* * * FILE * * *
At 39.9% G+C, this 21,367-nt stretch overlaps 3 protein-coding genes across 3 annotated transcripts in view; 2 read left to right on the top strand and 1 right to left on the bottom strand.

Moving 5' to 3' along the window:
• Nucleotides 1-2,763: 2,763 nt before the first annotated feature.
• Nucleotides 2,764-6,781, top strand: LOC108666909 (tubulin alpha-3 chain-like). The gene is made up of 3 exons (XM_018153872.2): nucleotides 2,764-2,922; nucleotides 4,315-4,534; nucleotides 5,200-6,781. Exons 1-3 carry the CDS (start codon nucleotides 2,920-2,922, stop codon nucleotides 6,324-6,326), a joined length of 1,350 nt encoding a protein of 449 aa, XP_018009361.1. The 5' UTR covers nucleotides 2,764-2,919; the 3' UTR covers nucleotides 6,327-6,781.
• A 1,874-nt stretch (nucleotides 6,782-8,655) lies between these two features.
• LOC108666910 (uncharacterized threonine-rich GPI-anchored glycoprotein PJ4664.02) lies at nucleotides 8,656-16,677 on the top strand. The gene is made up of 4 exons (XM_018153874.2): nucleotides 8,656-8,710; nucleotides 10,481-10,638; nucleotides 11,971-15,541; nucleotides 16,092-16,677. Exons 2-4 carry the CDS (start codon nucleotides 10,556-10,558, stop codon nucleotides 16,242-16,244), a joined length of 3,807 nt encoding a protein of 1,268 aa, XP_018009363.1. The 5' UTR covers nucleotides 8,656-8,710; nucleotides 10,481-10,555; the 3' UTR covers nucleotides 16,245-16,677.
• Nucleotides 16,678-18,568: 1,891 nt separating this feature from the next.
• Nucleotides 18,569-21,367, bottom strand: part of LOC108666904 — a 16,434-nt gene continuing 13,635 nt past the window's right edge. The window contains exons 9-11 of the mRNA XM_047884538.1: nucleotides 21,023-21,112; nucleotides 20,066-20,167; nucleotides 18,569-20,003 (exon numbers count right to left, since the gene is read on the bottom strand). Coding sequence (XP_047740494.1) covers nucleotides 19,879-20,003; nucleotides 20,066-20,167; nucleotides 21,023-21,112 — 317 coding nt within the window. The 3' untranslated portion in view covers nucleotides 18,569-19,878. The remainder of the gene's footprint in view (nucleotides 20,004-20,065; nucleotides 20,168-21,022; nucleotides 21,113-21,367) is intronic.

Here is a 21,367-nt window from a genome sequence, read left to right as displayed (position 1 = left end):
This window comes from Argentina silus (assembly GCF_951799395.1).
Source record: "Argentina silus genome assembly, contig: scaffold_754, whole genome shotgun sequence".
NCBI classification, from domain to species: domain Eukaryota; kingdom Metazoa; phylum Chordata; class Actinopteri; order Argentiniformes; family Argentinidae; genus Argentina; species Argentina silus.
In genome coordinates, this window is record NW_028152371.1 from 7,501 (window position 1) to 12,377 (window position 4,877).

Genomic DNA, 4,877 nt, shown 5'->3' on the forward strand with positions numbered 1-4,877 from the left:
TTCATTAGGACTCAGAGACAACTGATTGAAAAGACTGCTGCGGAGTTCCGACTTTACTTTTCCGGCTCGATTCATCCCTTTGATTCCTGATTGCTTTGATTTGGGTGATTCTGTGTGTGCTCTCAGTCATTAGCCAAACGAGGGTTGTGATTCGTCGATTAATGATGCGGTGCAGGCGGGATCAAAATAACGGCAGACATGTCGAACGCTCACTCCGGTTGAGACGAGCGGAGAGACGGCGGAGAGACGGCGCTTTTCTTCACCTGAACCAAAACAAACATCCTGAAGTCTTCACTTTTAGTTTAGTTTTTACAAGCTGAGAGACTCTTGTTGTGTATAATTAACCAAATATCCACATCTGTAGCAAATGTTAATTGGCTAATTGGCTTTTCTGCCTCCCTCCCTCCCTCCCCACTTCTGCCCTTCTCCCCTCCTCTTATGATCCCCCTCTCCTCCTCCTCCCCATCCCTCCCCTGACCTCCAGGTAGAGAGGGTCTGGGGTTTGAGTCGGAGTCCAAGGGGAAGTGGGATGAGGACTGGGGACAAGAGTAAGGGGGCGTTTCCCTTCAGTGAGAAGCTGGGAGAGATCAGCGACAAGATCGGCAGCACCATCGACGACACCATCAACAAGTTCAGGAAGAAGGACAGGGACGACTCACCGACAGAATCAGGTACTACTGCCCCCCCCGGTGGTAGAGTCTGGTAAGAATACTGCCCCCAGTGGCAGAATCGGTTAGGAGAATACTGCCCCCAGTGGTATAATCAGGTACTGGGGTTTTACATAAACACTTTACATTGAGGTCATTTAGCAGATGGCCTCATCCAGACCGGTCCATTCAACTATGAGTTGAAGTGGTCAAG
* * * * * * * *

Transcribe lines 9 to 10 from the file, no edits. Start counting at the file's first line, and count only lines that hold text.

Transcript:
Here is a 21,367-nt window from a genome sequence, read left to right as displayed (position 1 = left end):
This window comes from Argentina silus (assembly GCF_951799395.1).